Commander Gennady Padalka and Flight Engineer Michael Barratt of the 19th International Space Station crew docked their Soyuz TMA-14 to the International Space Station at 9:05 a.m. EDT Saturday.
Hatches between the two spacecraft opened at 12:36 p.m. A welcome ceremony and a safety briefing soon follow after a new crew arrives at the station.
The new crew launched from the Baikonur Cosmodrome in Kazakhstan at 7:49 a.m. EDT Thursday to begin a six-month stay in space.
With Padalka and Barratt is second-time spaceflight participant Charles Simonyi, flying under contract with the Russian Federal Space Agency. Simonyi previously flew to the station in April 2007 as a spaceflight participant with the Expedition 15 crew.
Simonyi will return to Earth with Expedition 18 crew members, Commander Mike Fincke and Flight Engineer Yury Lonchakov, in their Soyuz TMA-13 on April 7. Expedition 18 launched to the station Oct. 12.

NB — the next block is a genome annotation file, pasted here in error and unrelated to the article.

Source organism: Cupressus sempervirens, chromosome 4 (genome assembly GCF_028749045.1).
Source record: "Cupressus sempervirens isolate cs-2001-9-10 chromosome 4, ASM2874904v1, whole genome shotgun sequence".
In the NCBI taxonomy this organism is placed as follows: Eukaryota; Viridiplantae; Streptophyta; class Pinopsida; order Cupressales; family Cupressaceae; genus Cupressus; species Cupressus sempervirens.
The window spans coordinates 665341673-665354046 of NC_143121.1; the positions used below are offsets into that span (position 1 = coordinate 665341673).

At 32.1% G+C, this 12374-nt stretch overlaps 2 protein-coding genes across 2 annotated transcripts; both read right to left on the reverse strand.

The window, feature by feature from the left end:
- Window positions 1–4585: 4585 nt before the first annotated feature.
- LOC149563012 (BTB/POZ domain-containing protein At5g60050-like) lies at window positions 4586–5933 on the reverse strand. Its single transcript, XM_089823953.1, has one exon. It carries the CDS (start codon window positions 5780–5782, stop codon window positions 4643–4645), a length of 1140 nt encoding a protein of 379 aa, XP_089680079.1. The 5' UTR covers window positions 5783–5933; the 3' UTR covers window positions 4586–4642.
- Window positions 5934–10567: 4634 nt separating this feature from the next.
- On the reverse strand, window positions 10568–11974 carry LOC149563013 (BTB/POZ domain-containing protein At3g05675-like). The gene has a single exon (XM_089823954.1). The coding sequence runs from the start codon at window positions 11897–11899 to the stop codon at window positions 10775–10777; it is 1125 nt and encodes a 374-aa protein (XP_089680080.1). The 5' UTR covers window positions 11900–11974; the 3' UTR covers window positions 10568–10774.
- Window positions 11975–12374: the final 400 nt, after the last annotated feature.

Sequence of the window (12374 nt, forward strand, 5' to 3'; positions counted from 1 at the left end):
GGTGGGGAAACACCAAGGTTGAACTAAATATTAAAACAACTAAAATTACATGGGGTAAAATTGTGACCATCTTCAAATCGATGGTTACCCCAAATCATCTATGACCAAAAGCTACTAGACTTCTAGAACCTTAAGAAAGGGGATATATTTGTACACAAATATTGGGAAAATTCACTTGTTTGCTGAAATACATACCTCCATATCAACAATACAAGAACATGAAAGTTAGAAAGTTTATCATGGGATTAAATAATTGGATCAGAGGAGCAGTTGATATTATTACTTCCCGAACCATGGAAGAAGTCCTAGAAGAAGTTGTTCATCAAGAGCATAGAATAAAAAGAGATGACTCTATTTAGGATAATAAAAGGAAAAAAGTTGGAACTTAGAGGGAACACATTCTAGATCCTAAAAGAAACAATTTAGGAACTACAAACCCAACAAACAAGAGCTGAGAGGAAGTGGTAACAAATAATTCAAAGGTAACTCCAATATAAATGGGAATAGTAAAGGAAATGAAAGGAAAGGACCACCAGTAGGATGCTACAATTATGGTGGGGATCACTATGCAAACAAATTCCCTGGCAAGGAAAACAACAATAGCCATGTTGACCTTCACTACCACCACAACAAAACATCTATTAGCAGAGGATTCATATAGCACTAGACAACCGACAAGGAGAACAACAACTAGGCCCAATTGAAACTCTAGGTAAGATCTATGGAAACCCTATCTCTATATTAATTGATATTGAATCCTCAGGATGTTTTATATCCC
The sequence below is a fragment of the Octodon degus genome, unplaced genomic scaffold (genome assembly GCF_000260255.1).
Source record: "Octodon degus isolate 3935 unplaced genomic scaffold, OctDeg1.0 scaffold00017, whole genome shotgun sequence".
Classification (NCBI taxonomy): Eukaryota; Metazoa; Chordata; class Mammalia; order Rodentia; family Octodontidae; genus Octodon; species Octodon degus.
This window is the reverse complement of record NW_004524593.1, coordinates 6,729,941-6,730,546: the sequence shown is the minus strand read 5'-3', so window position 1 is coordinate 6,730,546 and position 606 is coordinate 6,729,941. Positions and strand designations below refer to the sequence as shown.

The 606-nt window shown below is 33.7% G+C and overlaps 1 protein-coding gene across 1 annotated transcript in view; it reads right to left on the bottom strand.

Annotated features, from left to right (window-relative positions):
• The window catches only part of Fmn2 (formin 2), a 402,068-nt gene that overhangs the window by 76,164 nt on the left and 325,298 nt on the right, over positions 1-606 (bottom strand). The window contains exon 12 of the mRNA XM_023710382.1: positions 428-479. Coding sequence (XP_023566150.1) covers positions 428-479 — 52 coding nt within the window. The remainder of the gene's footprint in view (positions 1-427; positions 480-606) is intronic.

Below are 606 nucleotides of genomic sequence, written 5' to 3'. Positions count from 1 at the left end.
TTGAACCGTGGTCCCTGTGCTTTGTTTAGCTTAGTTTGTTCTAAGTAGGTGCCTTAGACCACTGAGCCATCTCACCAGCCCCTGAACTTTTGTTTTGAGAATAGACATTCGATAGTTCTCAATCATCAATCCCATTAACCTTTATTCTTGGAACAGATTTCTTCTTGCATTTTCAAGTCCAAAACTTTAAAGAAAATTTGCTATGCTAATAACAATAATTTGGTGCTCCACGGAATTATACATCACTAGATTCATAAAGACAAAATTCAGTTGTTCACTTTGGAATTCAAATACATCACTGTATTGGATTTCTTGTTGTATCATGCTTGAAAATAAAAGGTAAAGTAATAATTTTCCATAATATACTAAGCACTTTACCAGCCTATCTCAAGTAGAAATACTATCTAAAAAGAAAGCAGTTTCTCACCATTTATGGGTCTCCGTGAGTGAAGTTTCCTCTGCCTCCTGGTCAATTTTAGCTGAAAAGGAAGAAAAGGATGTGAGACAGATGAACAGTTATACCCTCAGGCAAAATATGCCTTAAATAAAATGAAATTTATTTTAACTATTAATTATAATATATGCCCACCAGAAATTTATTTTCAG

Aboard the station to welcome Expedition 19 crew members was the Expedition 18 Commander Mike Fincke and Yury Lonchakov, and Japan Aerospace Exploration Agency (JAXA) astronaut Koichi Wakata. Wakata launched to the station on the STS-119 mission of Discovery March 15. He joined Expedition 18 in progress and will provide Expedition 19 with an experienced flight engineer for its increment.
Padalka, a colonel in the Russian Air Force, will command the Expedition 19 mission and also serve as Soyuz commander. He previously served as commander of Expedition 9 in 2004. During Padalka's first stay at the International Space Station, he performed four spacewalks.
Barratt will serve as a flight engineer for Expedition 19. He served as lead crew surgeon for the first Expedition crew to the station from July 1998 until he was selected as an astronaut candidate. This is his first spaceflight.
Wakata will serve as a flight engineer for Expeditions 18, 19 and 20. Wakata will be the first resident station crew member from JAXA. He will return to Earth on STS-127.
Provided by JPL/NASA (news : web)
Explore further: NASA completes Rodent Research-1 operations on the International Space Station